Since July 2022 the allocation to mainland Chinese equities in our Asian Equity Income strategy has been zero. As active, unconstrained investors that is the sort of big call we’re able to make if we feel it’s in the long-term interests of the clients who invest in our strategy.
We took this step for a number of reasons. We prefer to invest in democracies, countries that have freedom of the press and an independent judiciary so that if the government tries to change rules arbitrarily, companies and shareholders can appeal to the courts. Frankly, we don’t feel China meets that standard, and with the additional concentration of power in the hands of President Xi the situation is trending worse rather than better. The government moving to take ‘golden shares’ in Tencent and Alibaba effectively makes them state-owned enterprises and it’s possible US investors will not be allowed to invest in such companies in the future. That doesn’t feel like a great outcome for international investors in those stocks, and it’s not the sort of risk we want investors in our strategy exposed to if we can help it.
Plenty of opportunities elsewhere
Demographically, China also raises some big question marks for us. China’s population shrank in 2022 and India is on course to become the world’s most populous country this year. It is worth remembering China’s working age population actually peaked in 2014, but what is more important is what happens going forward. The UN expects China’s population to almost halve by the end of this century. This is a pretty sizeable structural headwind to growth, and we feel it’s something we don’t need to deal with, such are the wealth of opportunities we can find elsewhere in the Asia Pacific region.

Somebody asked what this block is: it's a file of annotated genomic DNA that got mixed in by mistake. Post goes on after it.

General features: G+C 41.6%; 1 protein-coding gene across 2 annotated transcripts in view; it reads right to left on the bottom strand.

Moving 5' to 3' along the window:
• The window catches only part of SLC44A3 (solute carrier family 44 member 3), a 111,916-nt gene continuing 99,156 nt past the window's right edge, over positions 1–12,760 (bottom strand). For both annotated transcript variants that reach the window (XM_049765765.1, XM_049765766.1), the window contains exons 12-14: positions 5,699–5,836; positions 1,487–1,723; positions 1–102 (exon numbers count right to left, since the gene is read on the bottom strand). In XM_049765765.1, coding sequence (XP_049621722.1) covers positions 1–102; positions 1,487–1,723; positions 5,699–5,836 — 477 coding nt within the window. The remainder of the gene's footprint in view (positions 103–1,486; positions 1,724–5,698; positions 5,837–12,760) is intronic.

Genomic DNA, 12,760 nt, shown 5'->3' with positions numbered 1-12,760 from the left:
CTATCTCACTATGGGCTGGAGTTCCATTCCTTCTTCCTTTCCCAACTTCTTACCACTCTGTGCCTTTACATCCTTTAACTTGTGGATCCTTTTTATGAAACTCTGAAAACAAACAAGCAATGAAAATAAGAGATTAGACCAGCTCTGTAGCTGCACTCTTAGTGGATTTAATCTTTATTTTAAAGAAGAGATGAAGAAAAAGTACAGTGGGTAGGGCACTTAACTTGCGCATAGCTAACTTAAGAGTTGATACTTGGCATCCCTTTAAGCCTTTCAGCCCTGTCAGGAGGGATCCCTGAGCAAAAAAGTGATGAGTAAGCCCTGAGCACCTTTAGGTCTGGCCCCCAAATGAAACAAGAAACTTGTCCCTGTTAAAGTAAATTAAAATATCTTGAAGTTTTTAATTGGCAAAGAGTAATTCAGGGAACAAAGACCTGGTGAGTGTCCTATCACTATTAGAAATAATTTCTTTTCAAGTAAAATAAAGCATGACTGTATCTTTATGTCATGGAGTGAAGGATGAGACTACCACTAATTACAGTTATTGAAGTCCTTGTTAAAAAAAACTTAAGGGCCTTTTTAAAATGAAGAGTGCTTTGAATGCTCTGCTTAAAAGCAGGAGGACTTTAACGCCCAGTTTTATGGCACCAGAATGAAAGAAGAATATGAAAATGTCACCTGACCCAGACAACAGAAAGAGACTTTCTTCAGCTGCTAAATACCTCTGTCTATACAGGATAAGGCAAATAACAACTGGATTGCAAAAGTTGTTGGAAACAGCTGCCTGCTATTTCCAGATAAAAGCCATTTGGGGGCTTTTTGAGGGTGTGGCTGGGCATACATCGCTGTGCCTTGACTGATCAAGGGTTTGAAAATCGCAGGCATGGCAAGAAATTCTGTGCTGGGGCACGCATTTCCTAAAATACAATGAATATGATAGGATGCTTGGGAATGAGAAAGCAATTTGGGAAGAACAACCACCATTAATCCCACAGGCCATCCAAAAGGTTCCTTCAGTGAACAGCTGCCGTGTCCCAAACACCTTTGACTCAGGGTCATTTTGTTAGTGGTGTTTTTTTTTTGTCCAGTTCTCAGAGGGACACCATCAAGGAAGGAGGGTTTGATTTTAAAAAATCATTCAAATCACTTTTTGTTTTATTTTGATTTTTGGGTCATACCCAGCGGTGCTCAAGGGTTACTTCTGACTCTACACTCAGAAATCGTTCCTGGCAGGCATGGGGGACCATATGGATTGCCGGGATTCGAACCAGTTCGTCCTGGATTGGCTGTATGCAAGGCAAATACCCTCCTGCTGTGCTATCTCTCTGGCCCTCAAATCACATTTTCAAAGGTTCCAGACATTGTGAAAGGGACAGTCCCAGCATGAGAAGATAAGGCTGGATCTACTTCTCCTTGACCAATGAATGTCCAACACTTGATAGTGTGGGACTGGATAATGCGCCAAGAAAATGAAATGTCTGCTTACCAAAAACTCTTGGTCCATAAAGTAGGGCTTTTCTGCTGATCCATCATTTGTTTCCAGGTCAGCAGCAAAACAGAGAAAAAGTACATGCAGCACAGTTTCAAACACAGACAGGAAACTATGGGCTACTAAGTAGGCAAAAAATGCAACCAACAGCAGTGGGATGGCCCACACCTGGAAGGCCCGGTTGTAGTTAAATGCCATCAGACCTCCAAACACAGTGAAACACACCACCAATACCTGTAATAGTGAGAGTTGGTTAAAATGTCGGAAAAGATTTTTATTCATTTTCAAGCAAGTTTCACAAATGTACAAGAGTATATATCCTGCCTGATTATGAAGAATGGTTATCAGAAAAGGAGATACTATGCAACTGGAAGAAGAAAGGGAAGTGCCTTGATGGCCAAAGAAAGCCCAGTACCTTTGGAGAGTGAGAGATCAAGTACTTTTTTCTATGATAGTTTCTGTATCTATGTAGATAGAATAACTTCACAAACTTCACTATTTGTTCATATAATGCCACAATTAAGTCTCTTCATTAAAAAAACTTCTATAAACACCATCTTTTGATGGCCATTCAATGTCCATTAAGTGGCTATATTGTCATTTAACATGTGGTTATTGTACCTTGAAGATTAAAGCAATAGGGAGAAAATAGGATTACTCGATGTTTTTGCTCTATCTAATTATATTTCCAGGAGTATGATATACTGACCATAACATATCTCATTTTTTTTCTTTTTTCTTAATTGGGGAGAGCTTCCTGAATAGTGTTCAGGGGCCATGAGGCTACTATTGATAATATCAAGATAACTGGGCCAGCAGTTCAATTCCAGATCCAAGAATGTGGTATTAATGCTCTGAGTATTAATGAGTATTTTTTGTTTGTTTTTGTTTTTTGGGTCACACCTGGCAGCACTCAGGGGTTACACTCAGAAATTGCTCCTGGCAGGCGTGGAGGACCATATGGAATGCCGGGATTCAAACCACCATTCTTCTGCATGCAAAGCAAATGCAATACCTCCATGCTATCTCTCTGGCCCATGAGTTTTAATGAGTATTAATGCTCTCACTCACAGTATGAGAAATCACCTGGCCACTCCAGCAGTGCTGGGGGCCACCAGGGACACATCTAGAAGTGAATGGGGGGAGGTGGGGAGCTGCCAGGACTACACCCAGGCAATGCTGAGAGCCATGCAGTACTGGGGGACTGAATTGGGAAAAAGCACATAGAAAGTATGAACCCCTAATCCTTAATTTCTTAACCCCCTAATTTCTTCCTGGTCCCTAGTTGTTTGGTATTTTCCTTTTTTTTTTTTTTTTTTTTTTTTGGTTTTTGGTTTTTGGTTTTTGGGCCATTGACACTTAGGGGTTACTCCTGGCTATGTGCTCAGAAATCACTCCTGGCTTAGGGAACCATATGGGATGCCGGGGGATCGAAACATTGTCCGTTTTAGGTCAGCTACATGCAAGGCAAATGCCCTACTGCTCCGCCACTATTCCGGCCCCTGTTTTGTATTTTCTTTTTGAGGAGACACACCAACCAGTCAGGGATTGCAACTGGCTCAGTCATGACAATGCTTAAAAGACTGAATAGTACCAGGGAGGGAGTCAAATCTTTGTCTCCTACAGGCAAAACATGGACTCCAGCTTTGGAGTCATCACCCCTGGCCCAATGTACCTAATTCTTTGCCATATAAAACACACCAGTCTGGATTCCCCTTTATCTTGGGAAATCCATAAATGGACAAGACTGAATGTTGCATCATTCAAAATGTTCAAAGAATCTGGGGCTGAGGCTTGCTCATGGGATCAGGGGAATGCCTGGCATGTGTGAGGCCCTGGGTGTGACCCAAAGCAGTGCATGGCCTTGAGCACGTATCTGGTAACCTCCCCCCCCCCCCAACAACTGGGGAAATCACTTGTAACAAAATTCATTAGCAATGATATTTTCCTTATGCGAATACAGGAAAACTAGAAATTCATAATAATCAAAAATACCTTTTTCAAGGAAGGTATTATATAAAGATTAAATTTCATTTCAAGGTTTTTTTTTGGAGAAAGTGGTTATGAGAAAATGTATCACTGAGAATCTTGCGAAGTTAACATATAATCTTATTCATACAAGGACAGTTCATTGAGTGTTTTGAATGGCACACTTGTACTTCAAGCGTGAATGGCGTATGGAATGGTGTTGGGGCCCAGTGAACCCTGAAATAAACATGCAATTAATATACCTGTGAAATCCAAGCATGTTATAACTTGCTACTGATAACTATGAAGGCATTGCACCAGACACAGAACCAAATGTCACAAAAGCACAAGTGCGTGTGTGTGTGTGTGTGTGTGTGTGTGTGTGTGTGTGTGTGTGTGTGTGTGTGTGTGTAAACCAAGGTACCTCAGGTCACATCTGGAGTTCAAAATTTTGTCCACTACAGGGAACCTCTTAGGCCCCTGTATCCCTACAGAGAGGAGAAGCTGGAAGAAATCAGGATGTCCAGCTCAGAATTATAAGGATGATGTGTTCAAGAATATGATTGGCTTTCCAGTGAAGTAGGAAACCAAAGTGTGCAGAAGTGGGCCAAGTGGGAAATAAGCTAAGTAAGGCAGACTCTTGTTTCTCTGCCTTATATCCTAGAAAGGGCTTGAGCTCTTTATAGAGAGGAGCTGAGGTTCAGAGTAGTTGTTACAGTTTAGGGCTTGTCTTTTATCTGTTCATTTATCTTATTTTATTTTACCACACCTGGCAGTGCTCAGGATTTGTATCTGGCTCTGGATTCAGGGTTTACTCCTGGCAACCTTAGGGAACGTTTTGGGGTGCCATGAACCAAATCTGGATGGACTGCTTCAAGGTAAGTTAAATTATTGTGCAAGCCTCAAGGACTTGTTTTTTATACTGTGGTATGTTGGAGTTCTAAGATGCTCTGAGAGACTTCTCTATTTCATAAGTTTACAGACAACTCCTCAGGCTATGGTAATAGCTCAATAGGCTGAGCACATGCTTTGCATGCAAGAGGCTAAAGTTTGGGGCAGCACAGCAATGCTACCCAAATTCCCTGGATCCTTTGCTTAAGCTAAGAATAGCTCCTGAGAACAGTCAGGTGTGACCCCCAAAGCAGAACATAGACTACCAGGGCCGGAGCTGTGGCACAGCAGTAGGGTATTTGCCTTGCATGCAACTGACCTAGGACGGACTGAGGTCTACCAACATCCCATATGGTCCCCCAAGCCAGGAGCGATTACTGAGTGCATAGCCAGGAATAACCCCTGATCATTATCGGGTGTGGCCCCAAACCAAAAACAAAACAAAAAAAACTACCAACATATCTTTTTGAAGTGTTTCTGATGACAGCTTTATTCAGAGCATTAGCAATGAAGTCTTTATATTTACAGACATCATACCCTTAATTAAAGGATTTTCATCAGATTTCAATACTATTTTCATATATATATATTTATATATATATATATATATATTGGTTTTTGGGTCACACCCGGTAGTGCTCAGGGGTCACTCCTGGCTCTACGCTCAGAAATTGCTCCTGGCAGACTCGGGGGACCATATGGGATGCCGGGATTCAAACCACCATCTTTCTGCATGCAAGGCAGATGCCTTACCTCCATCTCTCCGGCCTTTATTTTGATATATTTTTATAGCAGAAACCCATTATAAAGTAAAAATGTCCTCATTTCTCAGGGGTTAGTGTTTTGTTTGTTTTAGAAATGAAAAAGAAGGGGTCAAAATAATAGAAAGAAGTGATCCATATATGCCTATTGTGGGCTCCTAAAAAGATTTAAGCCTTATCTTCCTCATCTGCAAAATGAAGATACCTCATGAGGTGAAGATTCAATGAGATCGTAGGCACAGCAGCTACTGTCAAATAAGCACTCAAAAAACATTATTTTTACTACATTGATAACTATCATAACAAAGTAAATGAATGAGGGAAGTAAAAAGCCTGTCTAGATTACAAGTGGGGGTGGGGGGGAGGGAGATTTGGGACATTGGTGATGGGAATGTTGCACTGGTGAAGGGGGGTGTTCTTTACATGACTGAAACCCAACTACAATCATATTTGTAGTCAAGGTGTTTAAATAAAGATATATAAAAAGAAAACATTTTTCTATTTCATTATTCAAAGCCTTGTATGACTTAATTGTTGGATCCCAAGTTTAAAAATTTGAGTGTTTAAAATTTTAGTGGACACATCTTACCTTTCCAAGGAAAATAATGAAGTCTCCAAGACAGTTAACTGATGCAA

One example is Australia, which is currently the largest country weighting in the strategy. Crucially, it meets all the democratic, governance and rule of law standards we highlighted above, and on top of that events in 2022 showed its defensive qualities, which we believe are all the more valuable given the obviously troubled state of the global economy. Australia is also a powerhouse exporter, and the value of its LNG exports surged 86% last year to almost $93bn, keeping Australia almost on par with the US and Qatar in terms of global exporters.
Fear of missing out?
Returning to the topic of China, the curtailment of its ‘zero Covid’ strategy late last year has sparked many headlines about the ‘China reopening’ trade and the supposed market rally that resulted. Yet the Chinese equity market outperformed the regional Asia Pacific ex Japan index only in the first four trading days of the year. For the remainder of January, China actually underperformed the region slightly despite ditching ‘zero Covid’, border reopening, relaxation of the ‘three red lines’ policy for the property sector (allowing more developer borrowing) and a more normal Chinese New Year holiday season. Consumption levels over Chinese New Year picked up considerably year on year, but were mostly still below 2019 levels, while property sales remained weak. On top of that, the recent controversy over the high altitude balloons over the US and Latin America is symbolic to us of the growing geopolitical risks around investing in China.
In conclusion, the lifting of Covid restrictions provides, at best, only short-term relief while China has many more deep-rooted problems and is increasingly viewed with suspicion by its trading partners. We therefore remain comfortable with our strategy’s zero weighting to mainland Chinese equities.
The value of active minds: independent thinking
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